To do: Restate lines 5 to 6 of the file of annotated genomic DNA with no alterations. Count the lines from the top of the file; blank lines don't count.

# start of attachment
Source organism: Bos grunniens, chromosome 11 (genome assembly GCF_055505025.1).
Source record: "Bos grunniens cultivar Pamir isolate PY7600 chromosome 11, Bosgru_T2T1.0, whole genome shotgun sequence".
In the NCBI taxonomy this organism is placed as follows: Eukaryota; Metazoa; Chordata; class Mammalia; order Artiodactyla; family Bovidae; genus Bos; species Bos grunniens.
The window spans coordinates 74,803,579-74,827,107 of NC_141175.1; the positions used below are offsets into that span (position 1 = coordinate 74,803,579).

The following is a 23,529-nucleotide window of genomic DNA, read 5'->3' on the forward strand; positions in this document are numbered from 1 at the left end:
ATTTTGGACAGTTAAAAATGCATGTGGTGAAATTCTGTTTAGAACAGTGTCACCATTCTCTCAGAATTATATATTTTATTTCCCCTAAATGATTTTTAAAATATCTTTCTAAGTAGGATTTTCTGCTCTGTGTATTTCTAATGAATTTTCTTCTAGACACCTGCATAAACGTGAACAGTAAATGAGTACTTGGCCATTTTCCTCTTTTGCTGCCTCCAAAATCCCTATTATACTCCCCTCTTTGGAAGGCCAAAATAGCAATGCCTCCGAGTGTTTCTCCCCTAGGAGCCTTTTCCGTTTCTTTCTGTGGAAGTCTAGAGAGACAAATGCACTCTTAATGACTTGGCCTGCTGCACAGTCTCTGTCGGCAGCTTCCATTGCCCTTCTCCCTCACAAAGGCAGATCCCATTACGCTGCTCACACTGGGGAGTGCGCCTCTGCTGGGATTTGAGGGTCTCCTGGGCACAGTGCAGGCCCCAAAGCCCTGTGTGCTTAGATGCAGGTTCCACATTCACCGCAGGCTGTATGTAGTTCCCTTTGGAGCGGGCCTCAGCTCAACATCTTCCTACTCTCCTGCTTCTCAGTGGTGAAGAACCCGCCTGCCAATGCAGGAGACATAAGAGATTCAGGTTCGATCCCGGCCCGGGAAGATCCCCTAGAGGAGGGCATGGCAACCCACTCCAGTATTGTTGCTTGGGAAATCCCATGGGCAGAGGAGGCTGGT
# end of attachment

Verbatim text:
The following is a 23,529-nucleotide window of genomic DNA, read 5'->3' on the forward strand; positions in this document are numbered from 1 at the left end:
ATTTTGGACAGTTAAAAATGCATGTGGTGAAATTCTGTTTAGAACAGTGTCACCATTCTCTCAGAATTATATATTTTATTTCCCCTAAATGATTTTTAAAATATCTTTCTAAGTAGGATTTTCTGCTCTGTGTATTTCTAATGAATTTTCTTCTAGACACCTGCATAAACGTGAACAGTAAATGAGTACTTGGCCATTTTCCTCTTTTGCTGCCTCCAAAATCCCTATTATACTCCCCTCTTTGGAAGGCCAAAATAGCAATGCCTCCGAGTGTTTCTCCCCTAGGAGCCTTTTCCGTTTCTTTCTGTGGAAGTCTAGAGAGACAAATGCACTCTTAATGACTTGGCCTGCTGCACAGTCTCTGTCGGCAGCTTCCATTGCCCTTCTCCCTCACAAAGGCAGATCCCATTACGCTGCTCACACTGGGGAGTGCGCCTCTGCTGGGATTTGAGGGTCTCCTGGGCACAGTGCAGGCCCCAAAGCCCTGTGTGCTTAGATGCAGGTTCCACATTCACCGCAGGCTGTATGTAGTTCCCTTTGGAGCGGGCCTCAGCTCAACATCTTCCTACTCTCCTGCTTCTCAGTGGTGAAGAACCCGCCTGCCAATGCAGGAGACATAAGAGATTCAGGTTCGATCCCGGCCCGGGAAGATCCCCTAGAGGAGGGCATGGCAACCCACTCCAGTATTGTTGCTTGGGAAATCCCATGGGCAGAGGAGGCTGGT